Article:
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Original Issue


"We used to be the Mid-Least; now we're the Mid-Best." The line belongs to Frank Layden, which is as good a reason as any to put his UTAH JAZZ on top. Anybody could finish first here except the Kings and the Spurs.

The absence of Darrell Griffith for at least two months is the Jazz's big problem. The erstwhile Dr. Dunkenstein has been Dr. In-a-Funkenstein about his contract and was unsigned at this writing. No need to rush for pen and paper. Griffith's left foot is now in a cast—he fractured it in a pickup game during the holdout.

A fit-looking Adrian Dantley must be salivating at the prospect of picking up Griffith's scoring load. Thurl Bailey is a rare 6'11" guy who's more comfortable at small forward, which is fine because rookie Karl Malone has been impressive at power forward.

"We'll be good again. Teams will forget about us and we'll be good." So spoke Doug Moe, whose DENVER NUGGETS sneaked into the Final Four last season. Moe did a good coaching job in molding a team that frequently had three new faces in the starting lineup—ex-Trail Blazers Calvin Natt, Fat Lever and Wayne Cooper—and he placed a new emphasis on defense.

But Natt is still hurting after delaying knee surgery until after the playoff's; first-round draft choice Blair Rasmussen won't help that much and—go ahead and laugh—the Nugs will find that they'll miss old war-horse Dan Issel.

By now, everyone west of Harrisonburg, Va. knows that Ralph Sampson and coach Bill Fitch do not send each other valentines. By Feb. 14 we should know if their catfight has seriously damaged the HOUSTON ROCKETS. It just might. If one of Houston's Twin Towers should sway a little, the depth-poor Rocks just don't have the tools to right it. The bad vibes between Sampson and Fitch could detract from the performance of Tower Two, Akeem Olajuwon, who last season averaged 20.6 points and 11.9 rebounds. This team could go all the way, or collapse under its own height.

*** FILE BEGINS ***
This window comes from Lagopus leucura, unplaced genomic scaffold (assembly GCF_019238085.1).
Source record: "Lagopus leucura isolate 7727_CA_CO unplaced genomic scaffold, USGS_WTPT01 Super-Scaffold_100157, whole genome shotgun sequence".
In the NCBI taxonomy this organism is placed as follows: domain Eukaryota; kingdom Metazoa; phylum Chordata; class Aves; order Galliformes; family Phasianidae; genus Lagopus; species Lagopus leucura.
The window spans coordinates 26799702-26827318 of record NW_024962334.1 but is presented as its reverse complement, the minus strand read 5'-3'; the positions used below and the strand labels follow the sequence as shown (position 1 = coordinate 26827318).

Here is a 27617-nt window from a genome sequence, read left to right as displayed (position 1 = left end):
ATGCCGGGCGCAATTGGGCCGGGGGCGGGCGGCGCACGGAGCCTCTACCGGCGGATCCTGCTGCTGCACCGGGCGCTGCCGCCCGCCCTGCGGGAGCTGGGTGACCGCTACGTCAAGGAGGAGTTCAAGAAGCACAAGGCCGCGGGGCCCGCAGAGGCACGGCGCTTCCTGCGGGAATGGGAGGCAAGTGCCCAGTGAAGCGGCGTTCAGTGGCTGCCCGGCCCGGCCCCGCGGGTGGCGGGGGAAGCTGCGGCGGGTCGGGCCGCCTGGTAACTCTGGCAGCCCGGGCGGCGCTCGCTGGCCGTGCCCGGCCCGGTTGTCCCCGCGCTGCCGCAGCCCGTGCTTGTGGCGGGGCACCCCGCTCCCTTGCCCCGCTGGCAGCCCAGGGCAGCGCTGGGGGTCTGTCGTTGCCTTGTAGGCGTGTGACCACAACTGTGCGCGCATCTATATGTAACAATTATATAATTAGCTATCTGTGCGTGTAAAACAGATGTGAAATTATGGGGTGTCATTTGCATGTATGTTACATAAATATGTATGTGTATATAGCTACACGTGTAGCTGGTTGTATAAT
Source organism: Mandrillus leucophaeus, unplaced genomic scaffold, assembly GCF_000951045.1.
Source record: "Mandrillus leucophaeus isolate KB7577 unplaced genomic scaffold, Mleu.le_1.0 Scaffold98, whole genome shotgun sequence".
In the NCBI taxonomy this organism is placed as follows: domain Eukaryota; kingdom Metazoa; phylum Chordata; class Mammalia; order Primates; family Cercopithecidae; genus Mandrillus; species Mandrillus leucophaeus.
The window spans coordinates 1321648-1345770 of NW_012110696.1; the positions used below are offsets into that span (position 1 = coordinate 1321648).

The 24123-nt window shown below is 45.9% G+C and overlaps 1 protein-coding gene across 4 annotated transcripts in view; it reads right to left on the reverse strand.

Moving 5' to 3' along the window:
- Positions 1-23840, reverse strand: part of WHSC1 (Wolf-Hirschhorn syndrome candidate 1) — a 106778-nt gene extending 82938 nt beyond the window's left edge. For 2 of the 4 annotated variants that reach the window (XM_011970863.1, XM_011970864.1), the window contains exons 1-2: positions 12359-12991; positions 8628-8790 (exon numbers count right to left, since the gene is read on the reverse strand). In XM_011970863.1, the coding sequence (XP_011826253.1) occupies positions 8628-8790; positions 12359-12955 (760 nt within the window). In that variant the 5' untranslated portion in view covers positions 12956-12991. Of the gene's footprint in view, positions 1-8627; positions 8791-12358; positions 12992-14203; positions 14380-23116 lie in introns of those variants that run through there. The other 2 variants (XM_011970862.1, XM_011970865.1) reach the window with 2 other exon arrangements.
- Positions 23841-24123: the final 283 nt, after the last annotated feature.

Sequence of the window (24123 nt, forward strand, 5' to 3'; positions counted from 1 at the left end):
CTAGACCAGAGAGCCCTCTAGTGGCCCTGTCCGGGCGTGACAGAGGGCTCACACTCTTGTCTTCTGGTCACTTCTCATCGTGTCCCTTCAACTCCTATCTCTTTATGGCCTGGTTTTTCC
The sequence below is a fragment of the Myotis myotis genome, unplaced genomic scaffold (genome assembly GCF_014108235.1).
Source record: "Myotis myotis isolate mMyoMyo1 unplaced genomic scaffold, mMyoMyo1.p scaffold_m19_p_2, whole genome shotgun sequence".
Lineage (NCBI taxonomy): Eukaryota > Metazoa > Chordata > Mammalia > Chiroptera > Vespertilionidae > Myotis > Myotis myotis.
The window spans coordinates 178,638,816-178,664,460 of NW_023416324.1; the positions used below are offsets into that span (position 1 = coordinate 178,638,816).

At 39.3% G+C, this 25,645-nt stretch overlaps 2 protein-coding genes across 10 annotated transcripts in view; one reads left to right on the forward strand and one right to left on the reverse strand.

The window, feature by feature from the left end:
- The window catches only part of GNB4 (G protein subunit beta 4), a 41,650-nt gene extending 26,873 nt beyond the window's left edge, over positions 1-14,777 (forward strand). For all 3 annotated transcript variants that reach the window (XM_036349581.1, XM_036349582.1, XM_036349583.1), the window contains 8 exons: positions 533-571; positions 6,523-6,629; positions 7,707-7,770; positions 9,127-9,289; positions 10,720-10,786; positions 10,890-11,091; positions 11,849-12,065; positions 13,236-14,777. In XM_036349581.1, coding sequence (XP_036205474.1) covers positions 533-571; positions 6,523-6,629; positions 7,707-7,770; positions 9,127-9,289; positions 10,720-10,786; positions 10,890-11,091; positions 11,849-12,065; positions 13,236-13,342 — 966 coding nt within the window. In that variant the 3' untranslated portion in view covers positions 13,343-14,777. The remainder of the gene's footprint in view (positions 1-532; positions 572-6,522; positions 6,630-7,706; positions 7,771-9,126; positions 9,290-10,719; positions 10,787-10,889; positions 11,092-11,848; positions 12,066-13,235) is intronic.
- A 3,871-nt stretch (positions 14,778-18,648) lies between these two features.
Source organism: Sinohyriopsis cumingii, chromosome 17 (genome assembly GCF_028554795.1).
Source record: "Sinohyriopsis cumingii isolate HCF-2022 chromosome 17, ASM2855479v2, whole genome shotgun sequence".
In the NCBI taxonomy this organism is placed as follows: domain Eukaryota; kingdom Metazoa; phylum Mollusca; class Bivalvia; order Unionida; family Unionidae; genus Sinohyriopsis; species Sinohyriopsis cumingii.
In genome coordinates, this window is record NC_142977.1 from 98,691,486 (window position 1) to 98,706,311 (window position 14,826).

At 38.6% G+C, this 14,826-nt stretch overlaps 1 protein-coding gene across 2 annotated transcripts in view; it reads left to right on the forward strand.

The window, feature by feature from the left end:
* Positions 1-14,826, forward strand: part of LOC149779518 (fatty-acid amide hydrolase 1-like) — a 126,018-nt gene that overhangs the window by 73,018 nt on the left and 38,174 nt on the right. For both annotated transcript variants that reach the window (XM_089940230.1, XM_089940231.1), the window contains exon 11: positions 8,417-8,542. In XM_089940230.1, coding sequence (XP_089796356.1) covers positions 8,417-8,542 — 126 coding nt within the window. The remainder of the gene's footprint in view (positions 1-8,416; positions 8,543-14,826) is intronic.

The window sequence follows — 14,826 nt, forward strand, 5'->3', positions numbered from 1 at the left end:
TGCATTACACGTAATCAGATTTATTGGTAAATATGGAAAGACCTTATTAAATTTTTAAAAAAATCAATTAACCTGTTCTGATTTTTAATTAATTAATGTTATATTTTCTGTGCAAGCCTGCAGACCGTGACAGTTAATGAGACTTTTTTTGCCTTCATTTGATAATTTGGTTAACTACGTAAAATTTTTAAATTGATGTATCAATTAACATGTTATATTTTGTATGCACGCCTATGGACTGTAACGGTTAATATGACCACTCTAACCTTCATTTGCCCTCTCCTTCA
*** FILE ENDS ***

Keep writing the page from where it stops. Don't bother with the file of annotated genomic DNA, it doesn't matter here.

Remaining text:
The drafting of two 7-footers back to back gave the DALLAS MAVERICKS four, instead of just two, centers with whom they cannot win an NBA title—Kurt Nimphius, Wallace Bryant and newcomers Uwe Blab and Bill Wennington. Are there any guards on this team? Sam Perkins, Mark Aguirre, Jay Vincent, Dale Ellis, Detlef Schrempf and the injured Charlie Sitton are all frontcourt people.

The SACRAMENTO KINGS may be the most annoying team in the league, what with their "applause meter" ready to operate in brand new Arco Arena—named for the oil company which paid anywhere from $7 million to $14 million for the privilege. Joe Kleine, the hustling former Razorback, is not a franchise center, but his work ethic will inspire the team.

Guard Alvin Robertson guest-conducted the San Antonio Symphony once last summer, producing more sweet music than the Spurs will make this season. In what is probably the end of the Ice (Man) Age in SAN ANTONIO—33-year-old George Gervin's $831,000-a-year contract expires at the end of the season—the Spurs would appear to be less a symphony than a collection of individual woodwinds.



Houston's Olajuwon (left) and Sampson make up the NBA's most imposing skyline.